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Indian Samosas

Tina Wasserman

Did you know that India's Jews come from four distinct groups and can trace their roots there back to ancient times? As in all Jewish communities around the world, Indian Jews translated their culinary tastes and the laws of kashrut to embrace the foods of the region.

Is it possible that potatoes are the number-one culinary choice for stuffing, or does the choice of filling have more to do with the cost of food and being frugal? Whatever the answer, potatoes show up in India as well for wonderful little packets of spicy potato and pea filling. There is no need to make your own dough when wonton skins are readily available. Serve with some raw mango chutney.

2 tablespoons vegetable oil
1 teaspoon crushed red pepper
1 teaspoon chopped fresh ginger
1 teaspoon chopped fresh garlic
1 medium onion, cut into 1/4-inch dice
1/2 teaspoon salt
3 medium Yukon Gold, California whites, or russet potatoes, peeled and cut into 1/4-inch cubes
2 cups water
One 10-ounce package frozen peas, thawed
2 teaspoons curry powder
1/2 pound wonton skins
Oil for frying filled dough

Yield: 1-2 dozen

  1. Heat the 2 tablespoons oil in a large frying pan, and add the red pepper, ginger, garlic, and onion.
  2. Sauté for 5 minutes or until the onion is golden. Do not burn the garlic.
  3. Add the salt, potatoes, and water, and stir to combine. Cover and cook for 20 minutes over medium heat, until the potatoes are tender.
  4. Add the peas and the curry powder, and cook until the peas are hot and any excess water is evaporated.
  5. Brush the edges of the wonton skin with a little water. Place a teaspoon of the filling in the center and fold over into a triangle, sealing the edges well. Continue with the rest of the dough and filling.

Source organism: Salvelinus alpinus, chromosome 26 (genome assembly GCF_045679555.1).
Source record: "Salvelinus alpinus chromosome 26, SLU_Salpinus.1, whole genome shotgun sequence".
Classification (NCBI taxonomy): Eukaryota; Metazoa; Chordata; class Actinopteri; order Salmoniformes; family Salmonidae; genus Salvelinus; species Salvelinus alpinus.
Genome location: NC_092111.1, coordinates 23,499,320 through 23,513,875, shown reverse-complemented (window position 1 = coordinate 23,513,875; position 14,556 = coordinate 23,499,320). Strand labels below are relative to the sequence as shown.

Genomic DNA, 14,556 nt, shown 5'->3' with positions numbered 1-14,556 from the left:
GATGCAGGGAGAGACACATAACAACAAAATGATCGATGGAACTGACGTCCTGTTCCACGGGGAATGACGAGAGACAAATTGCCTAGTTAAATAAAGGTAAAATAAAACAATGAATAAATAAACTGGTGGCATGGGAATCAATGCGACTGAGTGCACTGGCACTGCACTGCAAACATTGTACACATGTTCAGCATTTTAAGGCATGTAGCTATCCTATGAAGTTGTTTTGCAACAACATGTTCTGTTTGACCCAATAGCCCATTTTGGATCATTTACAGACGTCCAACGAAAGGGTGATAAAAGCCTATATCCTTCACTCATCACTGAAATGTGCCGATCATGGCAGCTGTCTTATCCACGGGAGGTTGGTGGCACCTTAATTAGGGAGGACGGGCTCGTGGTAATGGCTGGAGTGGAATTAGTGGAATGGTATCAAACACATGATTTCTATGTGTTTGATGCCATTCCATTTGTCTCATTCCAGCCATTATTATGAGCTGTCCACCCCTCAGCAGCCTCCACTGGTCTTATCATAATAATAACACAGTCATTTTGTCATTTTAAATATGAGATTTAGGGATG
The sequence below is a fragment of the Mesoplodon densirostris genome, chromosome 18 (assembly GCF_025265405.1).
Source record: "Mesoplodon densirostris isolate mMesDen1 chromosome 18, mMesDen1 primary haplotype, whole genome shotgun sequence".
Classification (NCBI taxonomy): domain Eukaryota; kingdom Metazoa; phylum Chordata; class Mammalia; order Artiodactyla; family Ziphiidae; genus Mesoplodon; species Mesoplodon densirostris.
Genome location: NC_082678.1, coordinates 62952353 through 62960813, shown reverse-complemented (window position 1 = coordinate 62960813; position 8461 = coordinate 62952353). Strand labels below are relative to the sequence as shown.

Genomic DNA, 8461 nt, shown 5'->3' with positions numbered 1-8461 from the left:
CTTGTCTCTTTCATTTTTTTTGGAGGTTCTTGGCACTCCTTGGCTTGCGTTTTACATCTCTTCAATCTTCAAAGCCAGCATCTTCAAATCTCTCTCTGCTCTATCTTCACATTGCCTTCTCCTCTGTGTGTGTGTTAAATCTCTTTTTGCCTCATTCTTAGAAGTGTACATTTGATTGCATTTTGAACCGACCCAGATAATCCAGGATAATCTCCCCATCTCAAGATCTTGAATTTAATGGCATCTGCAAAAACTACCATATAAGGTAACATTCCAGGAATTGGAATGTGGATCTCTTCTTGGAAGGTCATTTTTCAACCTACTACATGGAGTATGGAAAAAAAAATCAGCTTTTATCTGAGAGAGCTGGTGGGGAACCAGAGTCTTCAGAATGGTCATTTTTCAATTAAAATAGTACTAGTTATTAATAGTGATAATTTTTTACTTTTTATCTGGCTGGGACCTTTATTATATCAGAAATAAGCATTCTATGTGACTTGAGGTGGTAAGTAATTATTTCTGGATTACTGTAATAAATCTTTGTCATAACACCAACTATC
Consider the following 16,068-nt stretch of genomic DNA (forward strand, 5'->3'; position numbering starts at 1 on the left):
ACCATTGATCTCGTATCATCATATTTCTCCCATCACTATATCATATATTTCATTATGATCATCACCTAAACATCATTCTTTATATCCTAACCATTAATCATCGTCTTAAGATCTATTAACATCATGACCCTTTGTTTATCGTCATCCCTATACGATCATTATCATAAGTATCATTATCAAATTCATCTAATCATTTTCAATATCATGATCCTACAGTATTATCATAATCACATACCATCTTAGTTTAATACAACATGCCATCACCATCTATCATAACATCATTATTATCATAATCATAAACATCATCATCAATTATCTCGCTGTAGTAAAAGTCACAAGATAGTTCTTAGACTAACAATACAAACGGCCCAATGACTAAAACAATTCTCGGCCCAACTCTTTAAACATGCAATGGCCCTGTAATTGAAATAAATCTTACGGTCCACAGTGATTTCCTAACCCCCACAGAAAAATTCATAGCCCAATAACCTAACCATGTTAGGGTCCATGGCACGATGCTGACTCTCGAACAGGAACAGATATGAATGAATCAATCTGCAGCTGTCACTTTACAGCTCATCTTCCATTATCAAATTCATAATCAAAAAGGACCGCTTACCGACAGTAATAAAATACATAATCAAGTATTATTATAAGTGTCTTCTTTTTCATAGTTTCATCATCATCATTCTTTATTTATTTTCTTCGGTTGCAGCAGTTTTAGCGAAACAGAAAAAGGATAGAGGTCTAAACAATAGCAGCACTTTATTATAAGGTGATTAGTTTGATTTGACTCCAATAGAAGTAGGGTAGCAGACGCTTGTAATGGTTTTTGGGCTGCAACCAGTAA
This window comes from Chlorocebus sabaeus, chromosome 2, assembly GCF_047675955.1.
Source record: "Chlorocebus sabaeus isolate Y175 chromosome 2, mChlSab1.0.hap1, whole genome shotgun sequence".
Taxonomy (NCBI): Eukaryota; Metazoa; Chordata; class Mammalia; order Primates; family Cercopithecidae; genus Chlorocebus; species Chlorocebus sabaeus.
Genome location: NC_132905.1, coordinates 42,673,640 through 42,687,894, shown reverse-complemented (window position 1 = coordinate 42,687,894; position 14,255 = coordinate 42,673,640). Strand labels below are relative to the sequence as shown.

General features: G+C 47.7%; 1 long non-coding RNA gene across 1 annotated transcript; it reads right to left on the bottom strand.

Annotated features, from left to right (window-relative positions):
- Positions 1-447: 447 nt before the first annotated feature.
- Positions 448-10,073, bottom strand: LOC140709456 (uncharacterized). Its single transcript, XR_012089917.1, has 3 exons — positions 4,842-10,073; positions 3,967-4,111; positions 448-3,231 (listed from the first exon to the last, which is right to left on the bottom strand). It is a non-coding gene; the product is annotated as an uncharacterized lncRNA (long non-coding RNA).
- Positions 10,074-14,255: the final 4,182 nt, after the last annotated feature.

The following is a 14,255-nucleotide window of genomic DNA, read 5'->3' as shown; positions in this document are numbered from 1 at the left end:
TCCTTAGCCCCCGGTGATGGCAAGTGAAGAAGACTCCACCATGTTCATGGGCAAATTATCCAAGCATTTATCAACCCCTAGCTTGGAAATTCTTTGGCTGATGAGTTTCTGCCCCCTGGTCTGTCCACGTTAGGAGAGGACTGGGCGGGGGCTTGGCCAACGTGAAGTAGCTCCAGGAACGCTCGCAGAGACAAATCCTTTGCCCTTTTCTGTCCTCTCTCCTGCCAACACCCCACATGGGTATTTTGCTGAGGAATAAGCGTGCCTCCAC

6. Heat the oil to 375°F in a frying pan or wok to a depth of 2 inches. Do not let the oil smoke.
  7. Fry a few samosas at a time in the hot oil until golden. Drain on paper towels and serve.
Tina's Tidbits: 
  • Stir potato mixture occasionally, using a rubber spatula so that the potatoes don’t break up. Yukon Golds or California long whites break up less than russet potatoes, which are the traditional choice.
  • Do not use too much filling or the wontons will open in the hot oil and lose their contents.
  • Use only enough water to dampen the edges so that they stick together. Too much water will cause steam when the samosas go into the oil and the wonton skins will open.
  • Do not try to fry too many samosas at a time. If the samosas are not crowded when they are frying, the temperature of the oil won’t drop and the dough won’t absorb excess oil. The finished product will be light, crisp, and not greasy.

Cheese Straws

Rabbi Linda Henry Goodman

This recipe is from the Garden City Jewish Center's cookbook: Sharing Our Favorites.

I've never been to a house party or Oneg Shabbat in Georgia that didn't display a huge bowl of cheese straws. We New Yorkers don't know what we're missing!

Thanks to my mother-in-law Rayna Goodman for sharing her recipe.

1 stick butter or margarine, room temperature
1 pound New York sharp cheddar cheese, room temperature
2 cups flour
cayenne pepper, to taste
1 1/2 teaspoons baking powder, optional
  1. Grate the cheese and beat together with butter or margarine until smooth. Add flour and baking powder. Add pepper to taste.
  2. Put through a cooked press with a "star" tip. Squeeze out straws to a length of 3-4 inches each. Alternatively, you can also squeeze out a long line and then cut it into the desired lengths. You can make them straight or form an "S" shape.